The accumulation of peat continued under eutrophic conditions, with local taxa such as Alnus, Salix, Oenanthe aquatica, Lycopus europaeus, Cyperaceae and Cladocera. The Pinus values show a minimum in this zone. Corylus values also decrease but not as much as Pinus. Grasses are almost absent in the entire zone, as are other herbaceous taxa. Pollen grains of shrubs like Viburnum opulus and Rhamnus cathartica were observed as single finds. Sedges are well represented by pollen as well as by seeds. The spores of the parasitic fungus Kretschmaria deusta (formerly Ustulina deusta) occur. Kretschmaria thrives on different tree species (Van Geel & Andersen 1988).

Zone IV (460 – 432 cm below NAP)

Percentages of tree species are high, in particular high percentages of Salix pollen are recorded. Alnus is not as abundant as in the previous zone. Cyperaceae and monolete psilate fern spores (probably Thelypteris palustris) show low frequencies in the lower part, but show a maximum in the upper part of the zone. A peak of Cercophora-type occurs in the lower part of this zone. Two sub-zones were distinguished.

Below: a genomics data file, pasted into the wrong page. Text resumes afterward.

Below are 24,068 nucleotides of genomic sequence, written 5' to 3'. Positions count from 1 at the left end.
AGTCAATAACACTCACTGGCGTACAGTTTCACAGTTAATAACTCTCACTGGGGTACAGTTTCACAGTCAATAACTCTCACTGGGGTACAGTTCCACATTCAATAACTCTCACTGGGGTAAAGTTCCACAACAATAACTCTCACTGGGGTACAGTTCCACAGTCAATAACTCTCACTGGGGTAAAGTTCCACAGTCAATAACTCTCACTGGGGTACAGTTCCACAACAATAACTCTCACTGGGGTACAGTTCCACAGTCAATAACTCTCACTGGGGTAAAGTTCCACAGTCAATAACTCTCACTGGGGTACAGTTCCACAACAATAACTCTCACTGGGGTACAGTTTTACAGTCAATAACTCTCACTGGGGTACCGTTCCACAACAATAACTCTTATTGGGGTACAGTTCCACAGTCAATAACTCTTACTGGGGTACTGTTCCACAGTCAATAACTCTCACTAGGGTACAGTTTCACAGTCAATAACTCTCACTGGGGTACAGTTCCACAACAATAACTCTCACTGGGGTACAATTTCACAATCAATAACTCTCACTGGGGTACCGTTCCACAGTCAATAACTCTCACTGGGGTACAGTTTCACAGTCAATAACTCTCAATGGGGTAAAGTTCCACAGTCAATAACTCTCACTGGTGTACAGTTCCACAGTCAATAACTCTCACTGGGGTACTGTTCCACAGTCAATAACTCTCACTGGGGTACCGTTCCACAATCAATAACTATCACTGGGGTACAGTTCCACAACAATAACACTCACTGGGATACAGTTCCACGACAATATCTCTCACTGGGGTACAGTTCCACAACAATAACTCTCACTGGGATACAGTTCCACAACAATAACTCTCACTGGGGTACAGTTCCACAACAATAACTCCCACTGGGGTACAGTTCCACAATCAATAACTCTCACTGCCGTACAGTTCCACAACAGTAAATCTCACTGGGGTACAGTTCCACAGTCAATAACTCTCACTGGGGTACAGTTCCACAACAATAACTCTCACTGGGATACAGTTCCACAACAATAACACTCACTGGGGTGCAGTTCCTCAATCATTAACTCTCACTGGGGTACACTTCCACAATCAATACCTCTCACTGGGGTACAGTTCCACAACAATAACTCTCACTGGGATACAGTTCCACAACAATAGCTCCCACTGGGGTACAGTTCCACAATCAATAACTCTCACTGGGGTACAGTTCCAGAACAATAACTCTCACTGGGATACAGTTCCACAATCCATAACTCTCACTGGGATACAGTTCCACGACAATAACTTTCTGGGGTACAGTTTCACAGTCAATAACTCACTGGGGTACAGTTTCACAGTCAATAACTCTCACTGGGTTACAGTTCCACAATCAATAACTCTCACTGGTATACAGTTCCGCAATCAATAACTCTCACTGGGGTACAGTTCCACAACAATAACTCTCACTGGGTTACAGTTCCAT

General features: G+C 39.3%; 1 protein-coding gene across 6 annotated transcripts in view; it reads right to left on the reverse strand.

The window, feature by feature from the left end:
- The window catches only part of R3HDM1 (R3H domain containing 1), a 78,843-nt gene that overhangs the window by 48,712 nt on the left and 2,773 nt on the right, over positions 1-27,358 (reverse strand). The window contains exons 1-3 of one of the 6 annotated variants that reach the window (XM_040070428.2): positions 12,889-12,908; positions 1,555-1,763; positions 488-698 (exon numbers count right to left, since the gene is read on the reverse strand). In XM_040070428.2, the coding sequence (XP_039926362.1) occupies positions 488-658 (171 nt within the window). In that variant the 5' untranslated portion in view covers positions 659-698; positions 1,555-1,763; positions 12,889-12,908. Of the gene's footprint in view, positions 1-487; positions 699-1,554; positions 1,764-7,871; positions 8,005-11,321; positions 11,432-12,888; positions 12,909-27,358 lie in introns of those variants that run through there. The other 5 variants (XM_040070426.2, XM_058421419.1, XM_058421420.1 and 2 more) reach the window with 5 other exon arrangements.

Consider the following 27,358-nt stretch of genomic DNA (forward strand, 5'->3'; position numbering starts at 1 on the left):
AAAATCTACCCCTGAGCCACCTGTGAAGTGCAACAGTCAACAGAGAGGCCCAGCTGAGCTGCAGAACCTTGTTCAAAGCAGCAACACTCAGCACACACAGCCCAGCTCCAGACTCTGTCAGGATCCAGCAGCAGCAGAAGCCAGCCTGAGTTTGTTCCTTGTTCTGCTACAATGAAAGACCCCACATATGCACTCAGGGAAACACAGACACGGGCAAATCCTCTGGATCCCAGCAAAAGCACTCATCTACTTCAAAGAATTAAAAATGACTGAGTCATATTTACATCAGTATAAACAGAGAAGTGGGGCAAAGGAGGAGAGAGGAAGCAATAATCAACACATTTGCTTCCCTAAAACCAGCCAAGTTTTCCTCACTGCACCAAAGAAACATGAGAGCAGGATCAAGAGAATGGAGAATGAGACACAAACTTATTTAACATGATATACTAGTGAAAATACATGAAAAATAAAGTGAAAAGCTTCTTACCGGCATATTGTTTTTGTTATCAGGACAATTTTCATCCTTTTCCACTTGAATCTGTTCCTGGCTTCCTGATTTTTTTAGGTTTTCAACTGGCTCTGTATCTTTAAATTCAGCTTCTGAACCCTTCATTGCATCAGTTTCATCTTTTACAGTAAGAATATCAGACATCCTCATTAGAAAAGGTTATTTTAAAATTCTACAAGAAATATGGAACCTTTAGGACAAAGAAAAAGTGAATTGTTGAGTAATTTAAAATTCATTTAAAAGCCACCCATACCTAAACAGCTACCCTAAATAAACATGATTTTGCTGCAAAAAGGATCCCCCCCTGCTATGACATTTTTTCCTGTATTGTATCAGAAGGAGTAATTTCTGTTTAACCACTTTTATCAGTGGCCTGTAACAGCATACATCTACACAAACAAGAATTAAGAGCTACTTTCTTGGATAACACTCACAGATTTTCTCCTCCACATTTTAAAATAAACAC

Subzone IVa (460 – 444 cm below NAP)

Salix pollen percentages show a strong increase to maximal values, while Alnus declines, probably indicating a rise of local water tables. A local occurrence of wet Salix forest seems likely. Such a rise is also suggested by the presence of Alisma (pollen and seeds) and relatively high values of the algae Pediastrum and Types 128A and 128B. A small peak of Equisetum indicates the temporary local presence of horsetail. Three types of waterflees (Cladocera) were recorded: Moina, Simocephalus and Daphnia. The presence of marsh and wetland plants like Lythrum salicaria, Alisma plantago-aquatica, Equisetum, Iris pseudacorus and Menyanthes trifoliata point to marshy and eutrophic to mesotrophic conditions.